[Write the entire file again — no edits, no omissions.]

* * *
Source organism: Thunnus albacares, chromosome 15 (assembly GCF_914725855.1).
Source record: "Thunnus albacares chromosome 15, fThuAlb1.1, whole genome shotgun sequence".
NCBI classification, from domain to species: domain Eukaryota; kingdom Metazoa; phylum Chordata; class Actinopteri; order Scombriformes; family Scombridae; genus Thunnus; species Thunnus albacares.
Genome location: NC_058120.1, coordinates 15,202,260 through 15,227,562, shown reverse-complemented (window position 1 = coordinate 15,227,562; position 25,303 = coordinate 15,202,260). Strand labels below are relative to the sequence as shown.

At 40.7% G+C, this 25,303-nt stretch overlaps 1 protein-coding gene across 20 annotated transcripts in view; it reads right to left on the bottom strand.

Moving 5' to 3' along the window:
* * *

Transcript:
Source organism: Thunnus albacares, chromosome 15 (assembly GCF_914725855.1).
Source record: "Thunnus albacares chromosome 15, fThuAlb1.1, whole genome shotgun sequence".
NCBI classification, from domain to species: domain Eukaryota; kingdom Metazoa; phylum Chordata; class Actinopteri; order Scombriformes; family Scombridae; genus Thunnus; species Thunnus albacares.
Genome location: NC_058120.1, coordinates 15,202,260 through 15,227,562, shown reverse-complemented (window position 1 = coordinate 15,227,562; position 25,303 = coordinate 15,202,260). Strand labels below are relative to the sequence as shown.

At 40.7% G+C, this 25,303-nt stretch overlaps 1 protein-coding gene across 20 annotated transcripts in view; it reads right to left on the bottom strand.

Moving 5' to 3' along the window: